Puttin’ On Shabbat – Shalom Rav / Blue Skies
From the Rabbi David Lyon
Self-control. We have little problem with control; it’s the “self” that gets in the way. Taking a cue from a page of Talmud, we learn, “The eyes and ears are not always dependent on our will-power; but, our tongue is always dependent on our will” (Y. Kiddushin).
What we see and hear is generally external to us. We can close our eyes and recall a beautiful moment or recall a song we love to hear, but sights and sounds usually originate from somewhere else. Think about a vacation spot or a favorite song; they’re meaningful to us but we have little to do with them except for our appreciation of them. Likewise, we can be repelled by ugly sights and objectionable words. Even when we can’t avoid them, we might have to address them anyway. If we try, we can beautify something that at first offends our eyes, or improve the sound of something that begins as dissonant to us.
Different than our eyes or ears, our tongue is “always dependent on our will.” The tongue literally says so much about who we are by the words we speak and how we speak them. Our words aren’t dependent on anything external. Instead, we are completely responsible for our tongues, no matter how we wag them. Judaism considers as sacred the words that convey Torah values. It considers hearsay, rumors and gossip to be the equivalent of desecrating the entire Torah.
One of the greatest challenges to self-control is a child’s tantrum. A parent’s reaction is supposed to demonstrate a better way for the child. It begins with words carefully chosen and spoken. Loud doesn’t equal authority or power. Calm is a better way to model self-control. A calm parent can show a child how to navigate his or her way to a solution. And, though our tongues convey speech, it isn’t always necessary to speak. Silence can also bring a tantrum to a quick end and guide once misdirected energy towards more productive tasks, even for a toddler.
Nothing compares to the feelings we have when we’re in the company of those we love in our family and circle of friends. Sometimes we’re struck dumb by the overwhelming emotions we feel in their presence; but other times we seize the moment to share openly how much they mean to us. While such times are dear, they are sometimes juxtaposed by discord and it becomes difficult to hold back.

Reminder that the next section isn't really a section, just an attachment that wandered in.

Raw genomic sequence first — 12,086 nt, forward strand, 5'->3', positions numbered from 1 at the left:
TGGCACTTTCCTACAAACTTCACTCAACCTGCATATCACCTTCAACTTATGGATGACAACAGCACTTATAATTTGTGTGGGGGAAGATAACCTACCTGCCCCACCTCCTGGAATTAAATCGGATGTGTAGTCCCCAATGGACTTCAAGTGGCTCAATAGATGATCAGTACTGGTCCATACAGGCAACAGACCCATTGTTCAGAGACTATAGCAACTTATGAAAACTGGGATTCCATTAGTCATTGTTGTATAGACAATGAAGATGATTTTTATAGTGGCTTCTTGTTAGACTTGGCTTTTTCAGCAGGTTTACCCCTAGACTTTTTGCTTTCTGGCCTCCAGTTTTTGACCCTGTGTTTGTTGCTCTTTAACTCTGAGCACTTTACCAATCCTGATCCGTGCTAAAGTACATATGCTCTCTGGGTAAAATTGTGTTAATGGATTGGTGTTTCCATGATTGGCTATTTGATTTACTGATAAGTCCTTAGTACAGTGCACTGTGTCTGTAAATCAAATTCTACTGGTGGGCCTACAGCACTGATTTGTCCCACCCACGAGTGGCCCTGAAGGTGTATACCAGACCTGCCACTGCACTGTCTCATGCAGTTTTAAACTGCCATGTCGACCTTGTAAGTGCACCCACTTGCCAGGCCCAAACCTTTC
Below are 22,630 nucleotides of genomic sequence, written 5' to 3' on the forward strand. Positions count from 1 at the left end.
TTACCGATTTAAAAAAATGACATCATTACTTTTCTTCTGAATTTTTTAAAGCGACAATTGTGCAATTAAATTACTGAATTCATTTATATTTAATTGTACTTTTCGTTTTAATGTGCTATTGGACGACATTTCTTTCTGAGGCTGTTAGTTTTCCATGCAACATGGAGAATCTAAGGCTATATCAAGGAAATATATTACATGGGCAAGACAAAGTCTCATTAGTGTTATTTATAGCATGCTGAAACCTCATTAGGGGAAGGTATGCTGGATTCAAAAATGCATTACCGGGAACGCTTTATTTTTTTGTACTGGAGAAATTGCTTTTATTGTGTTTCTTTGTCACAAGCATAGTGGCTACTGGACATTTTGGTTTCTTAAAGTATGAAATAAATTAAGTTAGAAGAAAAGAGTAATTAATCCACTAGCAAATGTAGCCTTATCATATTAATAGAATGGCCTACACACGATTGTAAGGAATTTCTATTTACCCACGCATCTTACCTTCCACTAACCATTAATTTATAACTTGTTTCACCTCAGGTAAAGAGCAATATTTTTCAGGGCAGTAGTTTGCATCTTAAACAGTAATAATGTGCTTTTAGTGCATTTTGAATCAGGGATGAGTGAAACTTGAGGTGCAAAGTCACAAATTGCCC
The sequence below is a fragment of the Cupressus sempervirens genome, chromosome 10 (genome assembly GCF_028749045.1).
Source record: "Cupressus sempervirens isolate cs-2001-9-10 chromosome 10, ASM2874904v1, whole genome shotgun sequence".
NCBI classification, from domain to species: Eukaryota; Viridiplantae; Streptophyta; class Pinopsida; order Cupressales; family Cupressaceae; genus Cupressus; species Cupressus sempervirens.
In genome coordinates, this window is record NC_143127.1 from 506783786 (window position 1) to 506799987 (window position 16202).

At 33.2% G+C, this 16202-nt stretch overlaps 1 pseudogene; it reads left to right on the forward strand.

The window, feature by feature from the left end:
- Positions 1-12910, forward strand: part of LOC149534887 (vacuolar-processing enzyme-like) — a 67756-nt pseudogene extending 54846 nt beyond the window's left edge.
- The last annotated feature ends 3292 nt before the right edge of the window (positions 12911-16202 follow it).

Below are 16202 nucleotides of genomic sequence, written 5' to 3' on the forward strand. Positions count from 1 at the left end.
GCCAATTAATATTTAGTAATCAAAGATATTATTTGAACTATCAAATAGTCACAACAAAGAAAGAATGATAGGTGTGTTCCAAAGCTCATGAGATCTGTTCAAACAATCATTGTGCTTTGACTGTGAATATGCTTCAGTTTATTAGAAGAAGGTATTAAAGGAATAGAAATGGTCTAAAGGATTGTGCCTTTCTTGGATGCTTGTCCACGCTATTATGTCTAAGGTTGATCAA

Self-control is critical if we want to find pleasure at all times. In times of joy, it’s important to express gratitude. In times of somebody else’s joy, it’s meaningful to tell them that you’re happy for them, too. But, in times of disappointment or even anger, it’s imperative that self-control guides our tongue to find words that help rather than hurt, resolve conflict rather than destroy relationships, and reflect well on Torah’s way for us rather than desecrate its potential for good and holiness.
Judaism recognizes that which is external to us, such as sights and sounds, and that which is internal to us, such as our words. Judaism doesn’t pretend that sin exists only outside us like some temptation we can’t bear without God’s help; rather Judaism claims for us that we’re capable of doing much good and as much evil. What we choose to do rests in us, in our eyes, our ears and mostly on our tongues. Self-control isn’t just a modern term for personal happiness; it’s a Torah value that supports and sustains us in the world we want to enjoy and with the people we want to love and love us.
As the week comes to a close and Shabbat begins, it’s a perfect time to draw in a deep breath and exhale with words of gratitude, hope and peace.